UNSW Canberra continues Defence’s literary tradition

| 19 Sep 2018

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Since the first appointment of a Professor of English to the Royal Military College, Duntroon in 1913, literary studies have formed a key part of the scholarly training offered to trainee officers in the Australian Defence Force.

That tradition continues at UNSW Canberra, where literary studies are promoted through our humanities degrees and aided by the Academy Library’s Special Collections, which are home to more than 13,500 rare books and manuscripts.

Humanities Professor Nicole Moore says there is a lot that students, including trainee officers, have to gain from literary studies.

“Officers in our defence forces need intellectual curiosity about the world’s cultures and empathy across many forms of difference,” Professor Moore says.

“Literature is one of the best means we have to teach those qualities. At the same time, our officers need to understand their own culture – here we have long had a strong specialism in Australian literature, in all its diversity – so they can stand up for what they’re asked to defend.”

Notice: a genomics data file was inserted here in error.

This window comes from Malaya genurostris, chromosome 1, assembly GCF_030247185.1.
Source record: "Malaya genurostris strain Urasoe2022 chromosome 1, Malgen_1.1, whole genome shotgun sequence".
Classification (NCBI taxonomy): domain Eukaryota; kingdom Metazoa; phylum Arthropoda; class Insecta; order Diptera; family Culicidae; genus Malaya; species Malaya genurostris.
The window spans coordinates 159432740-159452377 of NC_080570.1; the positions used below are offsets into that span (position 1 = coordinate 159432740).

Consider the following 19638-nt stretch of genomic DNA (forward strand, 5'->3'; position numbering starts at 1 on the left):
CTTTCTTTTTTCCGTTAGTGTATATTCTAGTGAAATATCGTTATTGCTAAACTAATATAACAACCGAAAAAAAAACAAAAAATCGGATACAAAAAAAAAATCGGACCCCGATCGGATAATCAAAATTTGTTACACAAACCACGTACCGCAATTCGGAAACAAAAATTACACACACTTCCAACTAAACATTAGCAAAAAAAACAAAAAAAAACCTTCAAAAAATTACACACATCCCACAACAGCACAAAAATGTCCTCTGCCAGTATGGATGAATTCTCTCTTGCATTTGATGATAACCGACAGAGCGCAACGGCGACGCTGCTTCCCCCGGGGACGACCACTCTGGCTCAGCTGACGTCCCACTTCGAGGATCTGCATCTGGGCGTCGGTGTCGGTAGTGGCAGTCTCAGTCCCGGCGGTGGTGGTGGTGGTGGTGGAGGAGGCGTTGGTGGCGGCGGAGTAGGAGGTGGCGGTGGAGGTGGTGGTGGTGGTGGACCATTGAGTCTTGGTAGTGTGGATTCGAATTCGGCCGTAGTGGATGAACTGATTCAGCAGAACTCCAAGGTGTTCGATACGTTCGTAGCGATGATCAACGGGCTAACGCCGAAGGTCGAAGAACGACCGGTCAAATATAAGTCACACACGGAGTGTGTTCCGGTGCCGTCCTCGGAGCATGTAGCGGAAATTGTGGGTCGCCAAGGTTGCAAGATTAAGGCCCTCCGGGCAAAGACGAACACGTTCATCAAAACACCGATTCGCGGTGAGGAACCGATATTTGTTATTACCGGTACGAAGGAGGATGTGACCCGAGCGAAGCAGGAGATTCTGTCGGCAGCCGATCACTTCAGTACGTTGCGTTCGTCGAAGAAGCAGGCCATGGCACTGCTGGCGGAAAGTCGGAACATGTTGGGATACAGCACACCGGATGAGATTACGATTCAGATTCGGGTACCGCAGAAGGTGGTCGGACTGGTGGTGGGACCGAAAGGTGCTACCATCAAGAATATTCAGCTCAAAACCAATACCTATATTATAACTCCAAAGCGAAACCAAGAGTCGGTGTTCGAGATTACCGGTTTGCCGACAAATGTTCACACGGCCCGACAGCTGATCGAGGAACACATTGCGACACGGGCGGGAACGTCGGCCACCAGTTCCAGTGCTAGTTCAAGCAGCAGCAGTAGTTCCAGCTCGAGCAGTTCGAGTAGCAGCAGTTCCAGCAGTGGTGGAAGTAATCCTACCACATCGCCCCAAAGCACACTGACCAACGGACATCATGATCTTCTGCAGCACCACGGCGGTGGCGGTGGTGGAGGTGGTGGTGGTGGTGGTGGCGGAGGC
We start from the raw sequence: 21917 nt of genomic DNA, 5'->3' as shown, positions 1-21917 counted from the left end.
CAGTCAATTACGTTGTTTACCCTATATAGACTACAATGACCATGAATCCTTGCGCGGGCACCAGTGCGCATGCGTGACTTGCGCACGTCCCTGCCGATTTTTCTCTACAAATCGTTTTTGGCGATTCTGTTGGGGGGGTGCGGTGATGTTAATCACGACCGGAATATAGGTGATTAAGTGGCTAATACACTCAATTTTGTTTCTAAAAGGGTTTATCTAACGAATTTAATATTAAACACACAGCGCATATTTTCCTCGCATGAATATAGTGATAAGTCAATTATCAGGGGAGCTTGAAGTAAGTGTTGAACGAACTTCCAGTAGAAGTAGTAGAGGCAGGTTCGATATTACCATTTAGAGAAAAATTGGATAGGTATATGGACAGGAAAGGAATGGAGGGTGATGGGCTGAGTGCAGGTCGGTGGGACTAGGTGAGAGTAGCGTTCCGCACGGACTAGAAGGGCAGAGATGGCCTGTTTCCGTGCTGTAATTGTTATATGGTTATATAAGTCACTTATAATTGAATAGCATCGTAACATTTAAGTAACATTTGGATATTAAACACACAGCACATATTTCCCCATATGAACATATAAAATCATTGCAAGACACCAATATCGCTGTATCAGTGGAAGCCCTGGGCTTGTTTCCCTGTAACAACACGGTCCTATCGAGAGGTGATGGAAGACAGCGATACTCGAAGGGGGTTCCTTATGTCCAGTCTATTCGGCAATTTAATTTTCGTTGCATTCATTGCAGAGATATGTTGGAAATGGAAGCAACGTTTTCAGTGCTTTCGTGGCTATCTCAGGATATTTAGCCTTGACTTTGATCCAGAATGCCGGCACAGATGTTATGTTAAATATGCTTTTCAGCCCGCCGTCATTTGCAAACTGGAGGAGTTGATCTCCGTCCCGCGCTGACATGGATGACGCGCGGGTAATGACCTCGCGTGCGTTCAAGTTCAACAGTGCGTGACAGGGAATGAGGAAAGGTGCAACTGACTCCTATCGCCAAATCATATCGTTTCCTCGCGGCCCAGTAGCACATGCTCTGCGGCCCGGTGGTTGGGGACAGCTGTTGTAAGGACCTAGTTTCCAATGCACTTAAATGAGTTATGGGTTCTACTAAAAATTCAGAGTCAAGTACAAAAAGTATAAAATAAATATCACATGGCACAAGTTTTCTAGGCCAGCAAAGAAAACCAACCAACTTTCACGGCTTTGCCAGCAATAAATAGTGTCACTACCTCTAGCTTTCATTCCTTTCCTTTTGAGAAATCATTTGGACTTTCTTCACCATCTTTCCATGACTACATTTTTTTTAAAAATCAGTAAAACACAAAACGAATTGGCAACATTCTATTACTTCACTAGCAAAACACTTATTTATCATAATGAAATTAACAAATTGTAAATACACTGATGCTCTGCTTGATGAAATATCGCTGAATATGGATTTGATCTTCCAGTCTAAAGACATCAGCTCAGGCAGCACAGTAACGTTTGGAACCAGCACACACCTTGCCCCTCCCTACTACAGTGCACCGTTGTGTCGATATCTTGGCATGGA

The University’s three-year partnership with the ACT Writers Centre, funded by the Copyright Agency, brings a high-profile writer to UNSW Canberra each year.

This year, Jane Glesson-White has been selected for the residency. As well as working on research for her upcoming book, Burnt Angels, she will deliver a public lecture and teach first and second year classes.

“I’m teaching in Dr Heather Neilson’s classes on classic literary texts, a subject close to my heart, Dr Gleeson-White says.

“I’ve written two books and blogged about classics. I’m fascinated by their continuing relevance and the way they live on in film adaptations, song lyrics, other books.

“So I’ll be talking about that, and perhaps also about the surprising way other books keep popping into my head as I set out on this new project, as if helping me to understand this chunk of clay I’m beginning to unearth.”

Professor Moore says Dr Gleeson-White will be an asset for the undergraduate students.

“Jane’s skills in synthesising information into prose that grabs readers, that we all find engrossing, are the kinds of skills all students need for our contemporary world, not just in the ADF,” Professor Moore says.

They have to be DIY information processers wherever they go, and to be able to communicate complex ideas in a way that makes a difference. That is what we want them to take away from our time with us – and Jane’s classes will shortcut some of that learning in a fantastically appealing way.”

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